3 Kurdish journalists referred to court for arrest, 6 released under judicial supervision

Three out of nine Kurdish journalists who were detained earlier this week have been referred to court for arrest after testifying to a prosecutor on Friday, while six of them were released from custody under judicial supervision, Turkish Minute reported, citing the Mezopotamya news agency.

Turkish police conducted a series of coordinated raids in İstanbul, Ankara and southeastern Şanlıurfa province on Tuesday as part of an İstanbul-based operation, resulting in the detention of nine Kurdish journalists. The journalists were held in police custody until Friday, when they were finally able to testify to a prosecutor.

Following their testimony, during which they were asked questions about their journalistic activities and social media posts, Mezopotamya reporters Mehmet Aslan and Esra Solin Dal and journalist Erdoğan Alayumat were referred to court for arrest.

The remaining six journalists — Enes Sezgin, Saliha Aras, Yeşim Alıcı, Beste Argat Balcı, Şirin Ermiş and Doğan Kaynak — who work for various Kurdish news outlets, were released under judicial supervision, meaning they have to regularly check in at a police station and face a travel ban.

There was not any information about the charges faced by the journalists. But it is frequent for Kurdish journalists in Turkey to experience legal harassment on terror-related charges for reporting on sensitive issues such as Kurdish rights.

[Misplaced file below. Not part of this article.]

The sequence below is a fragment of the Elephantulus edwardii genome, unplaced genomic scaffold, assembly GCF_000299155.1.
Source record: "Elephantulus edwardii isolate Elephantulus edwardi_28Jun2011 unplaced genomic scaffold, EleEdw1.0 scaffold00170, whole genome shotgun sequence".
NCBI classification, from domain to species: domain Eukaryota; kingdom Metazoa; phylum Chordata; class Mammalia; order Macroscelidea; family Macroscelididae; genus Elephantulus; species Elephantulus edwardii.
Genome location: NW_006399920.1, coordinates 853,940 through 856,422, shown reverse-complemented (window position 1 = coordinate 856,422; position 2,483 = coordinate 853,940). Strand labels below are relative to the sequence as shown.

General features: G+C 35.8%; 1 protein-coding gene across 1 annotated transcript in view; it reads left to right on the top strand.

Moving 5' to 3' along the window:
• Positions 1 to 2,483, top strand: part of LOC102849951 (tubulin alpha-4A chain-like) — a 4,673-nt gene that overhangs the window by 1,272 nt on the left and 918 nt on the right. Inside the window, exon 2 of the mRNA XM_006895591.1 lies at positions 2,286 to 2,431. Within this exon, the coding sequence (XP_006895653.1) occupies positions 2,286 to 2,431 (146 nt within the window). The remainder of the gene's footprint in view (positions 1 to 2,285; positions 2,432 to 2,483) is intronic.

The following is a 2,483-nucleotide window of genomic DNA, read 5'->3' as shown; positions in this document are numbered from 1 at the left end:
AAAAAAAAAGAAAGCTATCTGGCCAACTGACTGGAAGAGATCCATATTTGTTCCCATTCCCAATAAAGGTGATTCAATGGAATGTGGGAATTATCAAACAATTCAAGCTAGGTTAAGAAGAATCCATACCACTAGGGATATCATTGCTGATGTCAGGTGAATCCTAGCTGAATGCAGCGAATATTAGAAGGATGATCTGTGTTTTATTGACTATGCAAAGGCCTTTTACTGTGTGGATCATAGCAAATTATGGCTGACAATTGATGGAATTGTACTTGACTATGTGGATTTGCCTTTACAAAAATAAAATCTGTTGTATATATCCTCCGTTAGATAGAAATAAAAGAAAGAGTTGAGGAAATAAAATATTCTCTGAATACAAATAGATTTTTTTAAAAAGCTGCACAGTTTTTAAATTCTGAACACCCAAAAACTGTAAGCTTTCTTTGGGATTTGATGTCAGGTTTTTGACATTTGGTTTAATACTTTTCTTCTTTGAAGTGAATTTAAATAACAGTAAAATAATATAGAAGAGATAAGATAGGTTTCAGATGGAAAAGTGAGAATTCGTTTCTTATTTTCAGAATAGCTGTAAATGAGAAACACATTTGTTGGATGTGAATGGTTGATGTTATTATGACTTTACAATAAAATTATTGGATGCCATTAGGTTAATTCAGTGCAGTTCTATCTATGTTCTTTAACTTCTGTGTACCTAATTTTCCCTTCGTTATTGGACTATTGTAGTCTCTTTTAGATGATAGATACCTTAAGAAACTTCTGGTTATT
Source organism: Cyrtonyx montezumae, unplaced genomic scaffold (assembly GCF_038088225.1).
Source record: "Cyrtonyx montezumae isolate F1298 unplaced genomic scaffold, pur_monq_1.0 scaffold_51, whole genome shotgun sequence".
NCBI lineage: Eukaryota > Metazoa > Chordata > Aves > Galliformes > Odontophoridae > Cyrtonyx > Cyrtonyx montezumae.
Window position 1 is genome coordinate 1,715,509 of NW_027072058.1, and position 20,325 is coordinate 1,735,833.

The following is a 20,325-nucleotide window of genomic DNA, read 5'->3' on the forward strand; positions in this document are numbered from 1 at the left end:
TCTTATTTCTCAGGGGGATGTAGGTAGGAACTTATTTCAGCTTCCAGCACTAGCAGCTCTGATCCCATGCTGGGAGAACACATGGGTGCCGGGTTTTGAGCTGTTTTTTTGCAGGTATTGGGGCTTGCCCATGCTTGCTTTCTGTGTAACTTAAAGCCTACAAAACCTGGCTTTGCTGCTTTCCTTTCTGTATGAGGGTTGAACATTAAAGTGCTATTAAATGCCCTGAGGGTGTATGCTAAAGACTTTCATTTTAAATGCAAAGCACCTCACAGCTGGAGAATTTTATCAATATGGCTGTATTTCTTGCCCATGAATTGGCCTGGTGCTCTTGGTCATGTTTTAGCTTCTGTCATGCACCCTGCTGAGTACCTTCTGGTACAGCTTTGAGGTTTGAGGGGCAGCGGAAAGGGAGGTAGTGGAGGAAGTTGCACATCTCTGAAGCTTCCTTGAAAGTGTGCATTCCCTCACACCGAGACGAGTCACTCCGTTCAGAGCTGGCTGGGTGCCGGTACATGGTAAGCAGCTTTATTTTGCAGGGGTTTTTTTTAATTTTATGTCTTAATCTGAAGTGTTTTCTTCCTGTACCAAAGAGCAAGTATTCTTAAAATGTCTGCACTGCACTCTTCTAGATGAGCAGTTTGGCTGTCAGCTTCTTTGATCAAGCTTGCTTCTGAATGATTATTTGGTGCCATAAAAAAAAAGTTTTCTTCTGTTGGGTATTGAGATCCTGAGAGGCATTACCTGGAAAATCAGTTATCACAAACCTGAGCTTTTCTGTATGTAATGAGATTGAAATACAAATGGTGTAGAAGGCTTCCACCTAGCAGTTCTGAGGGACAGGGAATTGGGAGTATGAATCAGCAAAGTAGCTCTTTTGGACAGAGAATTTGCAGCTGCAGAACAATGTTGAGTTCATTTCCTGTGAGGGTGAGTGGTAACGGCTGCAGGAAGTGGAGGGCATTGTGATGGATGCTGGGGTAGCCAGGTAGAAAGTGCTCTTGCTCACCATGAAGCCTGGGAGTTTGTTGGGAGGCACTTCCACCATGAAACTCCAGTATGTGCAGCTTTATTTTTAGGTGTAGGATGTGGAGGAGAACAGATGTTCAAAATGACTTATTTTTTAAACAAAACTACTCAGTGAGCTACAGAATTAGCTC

The international community, including human rights organizations, has repeatedly condemned these actions, which they see as attempts to stifle freedom of expression and suppress dissenting voices.

In addition to the raids in Turkey, there were also police raids on Kurdish media in Belgium on Tuesday, where police raided the offices of Stêrk TV and Medya Haber TV.

Kurdish journalists in Turkey frequently face legal harassment, stand trial and are given jail sentences for covering issues related to Kurds and the outlawed Kurdistan Workers’ Party (PKK), which is listed as a terrorist organization by Turkey and its Western allies.

Rights groups routinely accuse Turkey of undermining media freedom by arresting journalists and shutting down critical media outlets, especially since President Recep Tayyip Erdoğan survived a failed coup in July 2016.

Turkey is one of the world’s biggest jailers of professional journalists and was ranked 165th among 180 countries in terms of press freedom in 2023, according to Reporters Without Borders (RSF).

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